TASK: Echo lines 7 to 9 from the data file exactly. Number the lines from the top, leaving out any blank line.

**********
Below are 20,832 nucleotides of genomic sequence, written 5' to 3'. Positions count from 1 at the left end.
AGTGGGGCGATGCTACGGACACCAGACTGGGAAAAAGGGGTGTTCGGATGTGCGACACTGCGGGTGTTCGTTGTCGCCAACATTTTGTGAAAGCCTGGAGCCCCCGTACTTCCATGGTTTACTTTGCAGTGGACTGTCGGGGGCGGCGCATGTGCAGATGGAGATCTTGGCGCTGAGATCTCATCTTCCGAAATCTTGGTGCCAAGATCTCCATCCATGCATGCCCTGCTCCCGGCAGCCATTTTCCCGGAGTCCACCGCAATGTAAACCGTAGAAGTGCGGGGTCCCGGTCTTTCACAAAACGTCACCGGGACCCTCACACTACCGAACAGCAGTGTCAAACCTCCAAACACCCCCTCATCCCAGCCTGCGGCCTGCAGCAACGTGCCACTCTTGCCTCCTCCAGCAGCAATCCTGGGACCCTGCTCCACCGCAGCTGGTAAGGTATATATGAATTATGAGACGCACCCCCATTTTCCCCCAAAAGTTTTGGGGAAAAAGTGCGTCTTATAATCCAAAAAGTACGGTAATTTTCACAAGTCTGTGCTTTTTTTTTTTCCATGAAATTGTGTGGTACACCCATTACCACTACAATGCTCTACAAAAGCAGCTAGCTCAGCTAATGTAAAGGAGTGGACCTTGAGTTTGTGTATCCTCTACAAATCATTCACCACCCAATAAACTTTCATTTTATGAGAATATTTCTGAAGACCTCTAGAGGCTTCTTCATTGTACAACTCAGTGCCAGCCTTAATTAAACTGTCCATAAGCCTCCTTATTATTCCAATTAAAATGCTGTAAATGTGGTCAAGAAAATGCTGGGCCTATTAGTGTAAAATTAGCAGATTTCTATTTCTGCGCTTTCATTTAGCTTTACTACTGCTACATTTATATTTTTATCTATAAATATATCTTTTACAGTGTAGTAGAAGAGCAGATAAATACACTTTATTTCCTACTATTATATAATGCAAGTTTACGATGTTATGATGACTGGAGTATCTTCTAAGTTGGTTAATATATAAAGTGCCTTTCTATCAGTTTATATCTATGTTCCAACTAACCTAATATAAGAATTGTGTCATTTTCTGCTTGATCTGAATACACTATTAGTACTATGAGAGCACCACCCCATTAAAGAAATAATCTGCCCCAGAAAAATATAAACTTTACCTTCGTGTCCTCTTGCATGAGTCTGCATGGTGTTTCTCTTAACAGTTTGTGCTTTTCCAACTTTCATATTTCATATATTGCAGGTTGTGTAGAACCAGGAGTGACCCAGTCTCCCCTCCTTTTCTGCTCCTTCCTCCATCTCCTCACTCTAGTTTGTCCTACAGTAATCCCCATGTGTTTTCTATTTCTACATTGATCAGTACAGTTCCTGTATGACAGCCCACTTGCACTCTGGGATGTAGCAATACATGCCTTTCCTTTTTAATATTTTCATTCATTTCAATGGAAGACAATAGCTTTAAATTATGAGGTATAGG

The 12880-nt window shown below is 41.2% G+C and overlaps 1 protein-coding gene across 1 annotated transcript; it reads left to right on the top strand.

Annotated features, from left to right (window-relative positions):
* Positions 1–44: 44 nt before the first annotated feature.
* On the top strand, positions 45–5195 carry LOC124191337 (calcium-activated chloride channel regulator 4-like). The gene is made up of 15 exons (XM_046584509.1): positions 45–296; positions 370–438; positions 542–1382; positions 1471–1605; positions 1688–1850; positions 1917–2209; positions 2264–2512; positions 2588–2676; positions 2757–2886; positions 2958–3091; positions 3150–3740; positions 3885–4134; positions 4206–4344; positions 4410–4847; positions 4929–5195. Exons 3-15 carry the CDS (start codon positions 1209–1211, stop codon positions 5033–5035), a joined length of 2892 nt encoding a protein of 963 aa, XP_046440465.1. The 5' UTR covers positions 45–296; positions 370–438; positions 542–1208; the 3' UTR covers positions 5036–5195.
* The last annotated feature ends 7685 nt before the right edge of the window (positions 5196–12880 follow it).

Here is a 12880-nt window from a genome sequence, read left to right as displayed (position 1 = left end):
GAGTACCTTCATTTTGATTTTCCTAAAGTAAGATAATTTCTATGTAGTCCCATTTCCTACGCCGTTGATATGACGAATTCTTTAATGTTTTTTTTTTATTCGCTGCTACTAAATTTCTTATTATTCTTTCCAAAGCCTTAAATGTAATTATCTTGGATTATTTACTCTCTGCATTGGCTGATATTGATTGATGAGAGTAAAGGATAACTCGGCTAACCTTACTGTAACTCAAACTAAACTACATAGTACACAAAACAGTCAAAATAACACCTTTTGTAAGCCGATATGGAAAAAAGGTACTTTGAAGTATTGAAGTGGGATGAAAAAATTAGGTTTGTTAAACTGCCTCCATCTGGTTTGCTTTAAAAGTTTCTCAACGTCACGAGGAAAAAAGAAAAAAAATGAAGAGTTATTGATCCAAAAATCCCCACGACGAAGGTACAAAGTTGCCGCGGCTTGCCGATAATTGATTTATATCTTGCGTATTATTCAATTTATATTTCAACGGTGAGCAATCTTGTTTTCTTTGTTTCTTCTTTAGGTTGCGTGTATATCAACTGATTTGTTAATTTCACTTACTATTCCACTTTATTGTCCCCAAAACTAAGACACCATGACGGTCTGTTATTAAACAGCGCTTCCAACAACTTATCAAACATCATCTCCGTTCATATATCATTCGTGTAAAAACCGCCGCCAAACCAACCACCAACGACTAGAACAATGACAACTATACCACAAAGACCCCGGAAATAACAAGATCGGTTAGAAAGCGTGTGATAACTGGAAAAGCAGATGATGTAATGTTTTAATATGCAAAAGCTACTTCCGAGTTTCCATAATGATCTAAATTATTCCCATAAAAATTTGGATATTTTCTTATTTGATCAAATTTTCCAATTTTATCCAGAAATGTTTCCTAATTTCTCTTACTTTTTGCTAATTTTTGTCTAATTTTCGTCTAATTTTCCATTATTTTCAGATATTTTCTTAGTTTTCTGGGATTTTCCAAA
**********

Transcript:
* The last annotated feature ends 7685 nt before the right edge of the window (positions 5196–12880 follow it).

Here is a 12880-nt window from a genome sequence, read left to right as displayed (position 1 = left end):
GAGTACCTTCATTTTGATTTTCCTAAAGTAAGATAATTTCTATGTAGTCCCATTTCCTACGCCGTTGATATGACGAATTCTTTAATGTTTTTTTTTTATTCGCTGCTACTAAATTTCTTATTATTCTTTCCAAAGCCTTAAATGTAATTATCTTGGATTATTTACTCTCTGCATTGGCTGATATTGATTGATGAGAGTAAAGGATAACTCGGCTAACCTTACTGTAACTCAAACTAAACTACATAGTACACAAAACAGTCAAAATAACACCTTTTGTAAGCCGATATGGAAAAAAGGTACTTTGAAGTATTGAAGTGGGATGAAAAAATTAGGTTTGTTAAACTGCCTCCATCTGGTTTGCTTTAAAAGTTTCTCAACGTCACGAGGAAAAAAGAAAAAAAATGAAGAGTTATTGATCCAAAAATCCCCACGACGAAGGTACAAAGTTGCCGCGGCTTGCCGATAATTGATTTATATCTTGCGTATTATTCAATTTATATTTCAACGGTGAGCAATCTTGTTTTCTTTGTTTCTTCTTTAGGTTGCGTGTATATCAACTGATTTGTTAATTTCACTTACTATTCCACTTTATTGTCCCCAAAACTAAGACACCATGACGGTCTGTTATTAAACAGCGCTTCCAACAACTTATCAAACATCATCTCCGTTCATATATCATTCGTGTAAAAACCGCCGCCAAACCAACCACCAACGACTAGAACAATGACAACTATACCACAAAGACCCCGGAAATAACAAGATCGGTTAGAAAGCGTGTGATAACTGGAAAAGCAGATGATGTAATGTTTTAATATGCAAAAGCTACTTCCGAGTTTCCATAATGATCTAAATTATTCCCATAAAAATTTGGATATTTTCTTATTTGATCAAATTTTCCAATTTTATCCAGAAATGTTTCCTAATTTCTCTTACTTTTTGCTAATTTTTGTCTAATTTTCGTCTAATTTTCCATTATTTTCAGATATTTTCTTAGTTTTCTGGGATTTTCCAAA